This week James Arbuthnot, a Tory member of Parliament brought the Cult of Electromagnetic Pulse Crazy to the UK, resulting in a burst of stories on how England could be thrown back to the time of the movie, The Man Who Shot Liberty Valance, or whatever passes for it in merry Old England.
The Defence Select Committee said the resulting radiation pulse could disrupt power and water supplies, UK defence and satellite navigation systems.
Its chairman, Tory MP James Arbuthnot, said an attack was “quite likely”.
Mr Arbuthnot added: “it would actually have a far more devastating effect to use a nuclear weapon in this way than to explode a bomb in or on a city. The reason for that is it would, over a much wider area, take out things like the National Grid, on which we all rely for almost everything, take out the water system, the sewage system.
“And rapidly it would become very difficult to live in cities. I mean within a matter of a couple of days.
“I wish the government would address this with rather more energy and cohesion and focus. I think sooner rather than later.”
Arbuthnot’s House of Commons report on the matter is here.
A quick look at it shows part of the Conservative Party mesmerized by the US Cult of EMP Crazy lobby, specifically EMPAct America, and one of its old members, Avi Schnurr. Schnurr is also part of the Bomb Iran/Israeli missile defense lobby and here he is in an old YouTube video for EMPAct America.
“Airplanes could fall from the sky,” he says. It would be back to the days of horse and buggy, no ice cubes in the ice tray, and so on. Readers know the script.
And reliance on EMPAct America’s old study, referred to as the EMP Commission Report is shown here.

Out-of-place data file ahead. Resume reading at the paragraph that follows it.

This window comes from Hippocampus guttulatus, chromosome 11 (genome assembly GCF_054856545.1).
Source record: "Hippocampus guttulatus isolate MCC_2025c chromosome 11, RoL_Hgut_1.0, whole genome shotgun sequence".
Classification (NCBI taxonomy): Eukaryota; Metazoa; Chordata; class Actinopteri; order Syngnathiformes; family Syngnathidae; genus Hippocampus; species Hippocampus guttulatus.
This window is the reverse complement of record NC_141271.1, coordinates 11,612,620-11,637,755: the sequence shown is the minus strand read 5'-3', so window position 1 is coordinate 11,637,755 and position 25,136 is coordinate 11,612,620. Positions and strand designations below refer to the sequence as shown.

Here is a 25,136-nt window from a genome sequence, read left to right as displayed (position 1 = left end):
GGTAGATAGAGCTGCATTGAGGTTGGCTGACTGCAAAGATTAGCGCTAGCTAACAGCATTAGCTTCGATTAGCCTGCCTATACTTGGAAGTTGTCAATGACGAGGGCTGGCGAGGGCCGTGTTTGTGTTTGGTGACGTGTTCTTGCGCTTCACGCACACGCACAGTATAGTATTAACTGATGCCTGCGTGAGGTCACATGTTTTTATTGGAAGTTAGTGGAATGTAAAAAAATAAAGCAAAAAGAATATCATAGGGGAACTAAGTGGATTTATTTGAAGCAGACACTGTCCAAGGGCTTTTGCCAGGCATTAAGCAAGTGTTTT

Schnurr testified on non-nuclear electromagnetic pulse weapons also, a favorite topic of EMPAct America, for at least a decade.
The Chair of the US EMP Commission wrote:
Non-nuclear EMP weapons, like radiofrequency weapons, can damage and destroy electronics locally. Such weapons have short ranges, kilometers for some military systems to meters for devices improvised by terrorists or criminals. Industrial EMP simulators, intended to test commercial systems for hardness against interference from stray electronic and radio emissions, are on the open market and can be purchased by anyone. At least one such EMP simulator is designed to look like a suitcase, can be operated by an individual, and is powerful enough to damage or destroy the electronic controls that regulate the operation of transformers and other components of the power grid. Armed with such a device, and with some knowledge about the electric grid, a terrorist or lunatic could blackout a city.
44. Avi Schnurr said:
The biggest issue with non-nuclear EMP weapons is that the complexity and threshold required to produce them is minimal, to say the most. At the summit meeting in Washington DC, for example, there were two Assistant Secretaries of Defence, a Deputy Under-Secretary and the Pentagon’s chief lawyer, all of whom expressed grave concerns over this risk—the non-nuclear EMP risk in particular, but the risk of EMP in general. The non-nuclear EMP risk is much shorter-range. However, that range, which could be 100 metres, a fraction of a kilometre or a kilometre—under certain circumstances, which I could discuss separately, it could be multiple kilometres—includes the risk of having a field strength that would be even greater, although limited in extent, than a nuclear EMP [...]. We had a speaker at that summit who described, to the extent he was allowed to describe it, a device that he built from hardware he acquired from retail stores in the United States, which he had built into a van.
45. A number of nations are thought to be undertaking research into the development of non-nuclear EMP attack weapons, but the Government does not currently regard them as a serious risk …
In the main, Arbuthnot’s report for Parliament relies entirely on material now five to ten years old, and entirely the product of the US electromagnetic pulse defense lobby.
The Cult of EMP Crazy’s UK office, in action.